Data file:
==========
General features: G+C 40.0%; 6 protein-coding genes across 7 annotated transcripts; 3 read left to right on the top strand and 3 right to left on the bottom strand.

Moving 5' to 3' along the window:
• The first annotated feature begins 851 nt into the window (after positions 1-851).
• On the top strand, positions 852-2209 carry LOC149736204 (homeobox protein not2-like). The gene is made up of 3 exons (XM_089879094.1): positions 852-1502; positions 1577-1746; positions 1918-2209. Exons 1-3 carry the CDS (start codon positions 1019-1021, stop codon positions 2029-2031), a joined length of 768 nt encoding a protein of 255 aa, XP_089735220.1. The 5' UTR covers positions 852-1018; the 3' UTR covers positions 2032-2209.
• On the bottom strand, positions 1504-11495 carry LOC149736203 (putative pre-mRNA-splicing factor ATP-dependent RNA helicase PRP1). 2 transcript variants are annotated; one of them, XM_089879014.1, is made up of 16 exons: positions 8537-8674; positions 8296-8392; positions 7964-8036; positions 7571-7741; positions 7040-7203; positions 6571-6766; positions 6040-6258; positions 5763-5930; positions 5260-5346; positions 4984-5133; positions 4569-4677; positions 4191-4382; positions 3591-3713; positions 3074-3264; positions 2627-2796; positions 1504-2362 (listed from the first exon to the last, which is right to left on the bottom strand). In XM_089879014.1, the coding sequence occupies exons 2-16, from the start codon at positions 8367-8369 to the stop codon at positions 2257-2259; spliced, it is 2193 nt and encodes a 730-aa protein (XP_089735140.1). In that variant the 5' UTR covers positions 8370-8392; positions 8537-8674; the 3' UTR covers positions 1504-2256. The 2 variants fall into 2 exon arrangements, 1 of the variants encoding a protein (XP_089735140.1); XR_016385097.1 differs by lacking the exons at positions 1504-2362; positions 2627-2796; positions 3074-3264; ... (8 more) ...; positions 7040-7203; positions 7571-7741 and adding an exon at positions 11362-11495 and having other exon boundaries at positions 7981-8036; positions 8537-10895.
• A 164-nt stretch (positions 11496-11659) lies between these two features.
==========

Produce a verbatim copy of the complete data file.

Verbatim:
General features: G+C 40.0%; 6 protein-coding genes across 7 annotated transcripts; 3 read left to right on the top strand and 3 right to left on the bottom strand.

Moving 5' to 3' along the window:
• The first annotated feature begins 851 nt into the window (after positions 1-851).
• On the top strand, positions 852-2209 carry LOC149736204 (homeobox protein not2-like). The gene is made up of 3 exons (XM_089879094.1): positions 852-1502; positions 1577-1746; positions 1918-2209. Exons 1-3 carry the CDS (start codon positions 1019-1021, stop codon positions 2029-2031), a joined length of 768 nt encoding a protein of 255 aa, XP_089735220.1. The 5' UTR covers positions 852-1018; the 3' UTR covers positions 2032-2209.
• On the bottom strand, positions 1504-11495 carry LOC149736203 (putative pre-mRNA-splicing factor ATP-dependent RNA helicase PRP1). 2 transcript variants are annotated; one of them, XM_089879014.1, is made up of 16 exons: positions 8537-8674; positions 8296-8392; positions 7964-8036; positions 7571-7741; positions 7040-7203; positions 6571-6766; positions 6040-6258; positions 5763-5930; positions 5260-5346; positions 4984-5133; positions 4569-4677; positions 4191-4382; positions 3591-3713; positions 3074-3264; positions 2627-2796; positions 1504-2362 (listed from the first exon to the last, which is right to left on the bottom strand). In XM_089879014.1, the coding sequence occupies exons 2-16, from the start codon at positions 8367-8369 to the stop codon at positions 2257-2259; spliced, it is 2193 nt and encodes a 730-aa protein (XP_089735140.1). In that variant the 5' UTR covers positions 8370-8392; positions 8537-8674; the 3' UTR covers positions 1504-2256. The 2 variants fall into 2 exon arrangements, 1 of the variants encoding a protein (XP_089735140.1); XR_016385097.1 differs by lacking the exons at positions 1504-2362; positions 2627-2796; positions 3074-3264; ... (8 more) ...; positions 7040-7203; positions 7571-7741 and adding an exon at positions 11362-11495 and having other exon boundaries at positions 7981-8036; positions 8537-10895.
• A 164-nt stretch (positions 11496-11659) lies between these two features.